How to Safely Include Grandparents in This Year's Holiday Festivities
Determining how to celebrate the holidays safely is top of mind this year—and this is especially true if you usually gather with Grandma and Grandpa. In the context of COVID-19, grandparents are in a more vulnerable age bracket, particularly if they are over the age of 85, according to the Centers for Disease Control and Prevention. This is an unfortunate and scary reality, one that has many families pivoting their holiday parties toward immediate-family only or virtual ones, instead, to protect their elders.
These pivots shouldn't exclude your parents—they can absolutely participate meaningfully, so long as you plan accordingly. "This year, while gatherings may look different, we want to be able to create new traditions that connect us and heal some of the lingering effects of isolation," notes Nicole Johnson, the creator and chief gathering officer at Our Gathering. These new traditions and virtual options are the best alternatives to ensure families celebrate the season as a unit. The only thing that changes is the distance. "We find that families over long distances use the asynchronous video to see smiling faces, break bread with one another, and continue traditions when they otherwise can't be together," adds Vlada Bortnik, the CEO and founder of Marco Polo. "It's particularly important for our older generations to find stress-free solutions to feel connected." Ahead, our experts explore ways to create new holiday traditions with your grandparents, whether you are celebrating carefully in person or virtually.
Prepare in Advance for In-Person Gatherings
Before you gather during the holidays, prepare as much as possible ahead of time. Johnson says to put keeping track of everyone's health at the top of the priority list. "We can all start by creating an electronic contact tracing list within our family," she shares. "Easily track contacts at your gathering and who you have encountered before this event. Retracing your steps will be easy and a great way to inform your family if anyone at the get-together tests positive." She adds that anyone attending in-person festivities should wash their hands, wear masks, have their temperatures checked once they arrive, and keep a distance of six feet from others outside of their immediate family unit.
Create New In-Person Traditions
To make this holiday season safe and fun for grandparents and all of your loved ones, try hosting an in-person retreat. "Those in warmer areas, consider outdoor activities," Johnson says. "Bonfires assembled safely and correctly allow you to enjoy the crisp air, roast s'mores with the kids, and create a space for engaging conversation with a warm drink in hand." Don't be afraid to step outside of the box if outdoor activities aren't an option. "Let's say you need more space to allow for social distancing. Contact a clubhouse to see if they are allowing room rentals. Having a larger room will allow everyone to spread out and still have time together," Johnson says. "Need even more space? Rent a room at the movie theater! Grab some popcorn and watch your favorite holiday film with your friends and family—socially distanced, of course."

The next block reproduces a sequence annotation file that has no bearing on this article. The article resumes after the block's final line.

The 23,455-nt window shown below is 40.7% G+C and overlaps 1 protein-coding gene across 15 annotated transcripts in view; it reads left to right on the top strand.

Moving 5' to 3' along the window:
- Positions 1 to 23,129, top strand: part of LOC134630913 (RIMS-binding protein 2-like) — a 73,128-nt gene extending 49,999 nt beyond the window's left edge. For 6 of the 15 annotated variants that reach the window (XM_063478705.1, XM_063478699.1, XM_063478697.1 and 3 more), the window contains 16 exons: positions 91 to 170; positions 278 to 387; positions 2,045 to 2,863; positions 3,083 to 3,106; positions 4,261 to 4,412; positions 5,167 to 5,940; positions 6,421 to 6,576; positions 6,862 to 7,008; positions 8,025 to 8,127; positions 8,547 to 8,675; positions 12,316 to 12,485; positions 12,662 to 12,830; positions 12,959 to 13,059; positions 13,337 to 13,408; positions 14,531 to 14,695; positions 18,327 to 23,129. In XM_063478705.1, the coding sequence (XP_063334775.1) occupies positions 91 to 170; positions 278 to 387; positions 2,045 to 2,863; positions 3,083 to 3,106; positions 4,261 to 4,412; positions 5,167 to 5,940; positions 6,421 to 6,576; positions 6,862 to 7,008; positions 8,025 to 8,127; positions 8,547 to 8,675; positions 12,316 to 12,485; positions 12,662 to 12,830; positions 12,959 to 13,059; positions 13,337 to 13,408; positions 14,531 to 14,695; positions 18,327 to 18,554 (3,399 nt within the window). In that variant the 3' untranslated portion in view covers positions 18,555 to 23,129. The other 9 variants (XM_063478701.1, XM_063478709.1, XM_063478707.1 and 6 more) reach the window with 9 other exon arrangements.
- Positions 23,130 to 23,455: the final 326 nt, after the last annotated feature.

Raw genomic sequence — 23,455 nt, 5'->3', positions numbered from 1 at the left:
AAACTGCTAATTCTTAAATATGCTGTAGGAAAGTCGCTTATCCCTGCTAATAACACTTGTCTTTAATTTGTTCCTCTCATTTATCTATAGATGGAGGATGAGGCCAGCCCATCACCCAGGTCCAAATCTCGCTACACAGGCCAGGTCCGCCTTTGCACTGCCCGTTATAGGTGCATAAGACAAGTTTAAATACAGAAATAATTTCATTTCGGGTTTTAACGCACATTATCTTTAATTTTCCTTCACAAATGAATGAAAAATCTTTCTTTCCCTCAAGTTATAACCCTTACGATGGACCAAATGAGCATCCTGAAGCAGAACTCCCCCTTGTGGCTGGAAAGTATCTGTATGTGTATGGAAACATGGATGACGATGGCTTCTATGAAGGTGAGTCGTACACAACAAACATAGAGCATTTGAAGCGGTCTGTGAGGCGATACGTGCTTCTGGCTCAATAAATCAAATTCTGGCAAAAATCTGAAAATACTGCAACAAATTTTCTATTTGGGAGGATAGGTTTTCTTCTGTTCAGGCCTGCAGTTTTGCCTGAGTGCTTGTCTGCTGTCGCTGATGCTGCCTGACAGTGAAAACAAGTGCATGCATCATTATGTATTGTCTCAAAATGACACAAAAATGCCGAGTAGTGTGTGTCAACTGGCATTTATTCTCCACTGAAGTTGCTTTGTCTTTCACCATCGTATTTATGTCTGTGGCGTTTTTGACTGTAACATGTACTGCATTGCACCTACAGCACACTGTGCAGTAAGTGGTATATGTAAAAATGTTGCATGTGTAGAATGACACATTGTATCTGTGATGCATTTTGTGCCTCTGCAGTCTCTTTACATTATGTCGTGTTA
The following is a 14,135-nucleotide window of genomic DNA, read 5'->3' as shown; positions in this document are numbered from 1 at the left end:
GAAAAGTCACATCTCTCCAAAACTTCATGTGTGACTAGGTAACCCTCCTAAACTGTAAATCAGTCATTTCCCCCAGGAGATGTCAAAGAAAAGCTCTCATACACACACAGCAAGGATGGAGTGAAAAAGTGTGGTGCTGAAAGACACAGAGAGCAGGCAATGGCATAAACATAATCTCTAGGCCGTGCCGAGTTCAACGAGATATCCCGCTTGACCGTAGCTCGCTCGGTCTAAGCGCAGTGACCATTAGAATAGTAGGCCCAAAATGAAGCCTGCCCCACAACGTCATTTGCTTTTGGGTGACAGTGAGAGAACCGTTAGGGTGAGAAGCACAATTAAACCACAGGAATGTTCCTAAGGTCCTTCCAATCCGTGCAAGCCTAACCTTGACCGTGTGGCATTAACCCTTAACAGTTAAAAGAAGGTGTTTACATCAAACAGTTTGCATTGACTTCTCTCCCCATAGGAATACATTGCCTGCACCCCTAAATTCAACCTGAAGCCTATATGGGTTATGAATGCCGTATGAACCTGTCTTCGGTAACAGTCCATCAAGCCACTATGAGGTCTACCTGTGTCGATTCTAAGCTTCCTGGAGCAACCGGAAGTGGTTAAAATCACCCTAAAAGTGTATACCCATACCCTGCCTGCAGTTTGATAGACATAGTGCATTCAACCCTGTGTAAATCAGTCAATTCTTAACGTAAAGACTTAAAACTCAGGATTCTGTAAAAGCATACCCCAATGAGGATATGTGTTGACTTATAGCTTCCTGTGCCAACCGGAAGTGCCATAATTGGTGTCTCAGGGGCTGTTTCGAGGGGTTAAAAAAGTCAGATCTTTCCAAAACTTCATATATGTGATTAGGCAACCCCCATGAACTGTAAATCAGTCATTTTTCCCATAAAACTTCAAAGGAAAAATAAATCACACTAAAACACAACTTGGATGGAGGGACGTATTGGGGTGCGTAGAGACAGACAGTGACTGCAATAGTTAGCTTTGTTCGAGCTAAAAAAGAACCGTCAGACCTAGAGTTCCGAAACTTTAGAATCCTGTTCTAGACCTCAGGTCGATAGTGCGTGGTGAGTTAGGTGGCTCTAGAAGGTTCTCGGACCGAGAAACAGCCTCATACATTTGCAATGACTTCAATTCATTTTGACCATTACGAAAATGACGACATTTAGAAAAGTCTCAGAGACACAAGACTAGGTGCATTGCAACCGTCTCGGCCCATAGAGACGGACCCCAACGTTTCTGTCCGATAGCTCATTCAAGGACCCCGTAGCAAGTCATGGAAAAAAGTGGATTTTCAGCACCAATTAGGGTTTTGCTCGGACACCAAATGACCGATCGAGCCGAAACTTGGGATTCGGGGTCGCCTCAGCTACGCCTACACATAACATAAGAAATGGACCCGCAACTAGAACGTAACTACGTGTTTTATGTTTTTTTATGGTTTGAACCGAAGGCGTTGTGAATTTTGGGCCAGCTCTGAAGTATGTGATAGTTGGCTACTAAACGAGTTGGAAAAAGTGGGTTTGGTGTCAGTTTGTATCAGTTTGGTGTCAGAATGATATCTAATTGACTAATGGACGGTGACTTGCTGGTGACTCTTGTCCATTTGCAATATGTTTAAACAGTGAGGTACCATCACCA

Try Out a Virtual Get-Together
"Many grandparents in the same neighborhoods as their grandkids can't be together due to the risks of COVID-19," Bortnik says. Since there are more chances to be exposed to the virus, opting for a video conferencing app, like Marco Polo, could be the simplest way to make sure everyone is still involved this holiday season. This way, you can create special moments by chatting or leaving a festive message for grandparents without the stress of them leaving the comfort (and safety) of their homes.
Create New Virtual Traditions
Even if your festivities need to take place online, the opportunities for fun with your grandparents are endless. Start by reinventing family mealtime so you can spend time around the (virtual) table. "Organize your online family dinner by creating pre-cooked meals with heating instructions to be delivered or mail to your loved ones. With the instructions, you would also include a date, time, and link where the online meal would take place," Johnson says. "Encourage everyone to treat it just like you were getting together in person and have a good time!" Or, instead of delivering baked goods, you can choose a family recipe (perhaps one that Grandma or Grandpa created!) that everyone can bake from their homes, the entertaining expert adds. Just send a virtual invitation that includes the ingredient list and directions—then everyone can join in and try out those sacred recipes passed down from generations.
Your online activities can also extend to other games or activities, like "gift exchanges, tree decorating contests, or candle lighting rituals, even in different time zones," Bortnik adds. Reading a favorite holiday story, singing carols, putting on a play—all are still possible from afar. "These are things that maybe we sometimes take for granted but are very much cherished by grandparents who don't get to spend as much time with their grandchildren," Bortnik adds. Simply remember that less can be more when planning your festivities—as long as your loved ones are cared for in the process. "If nothing else, call and make sure your older family members have what they need and spend a few extra minutes with them (virtually or in person)," Johnson says. "This holiday season, we are spreading more love and fewer germs."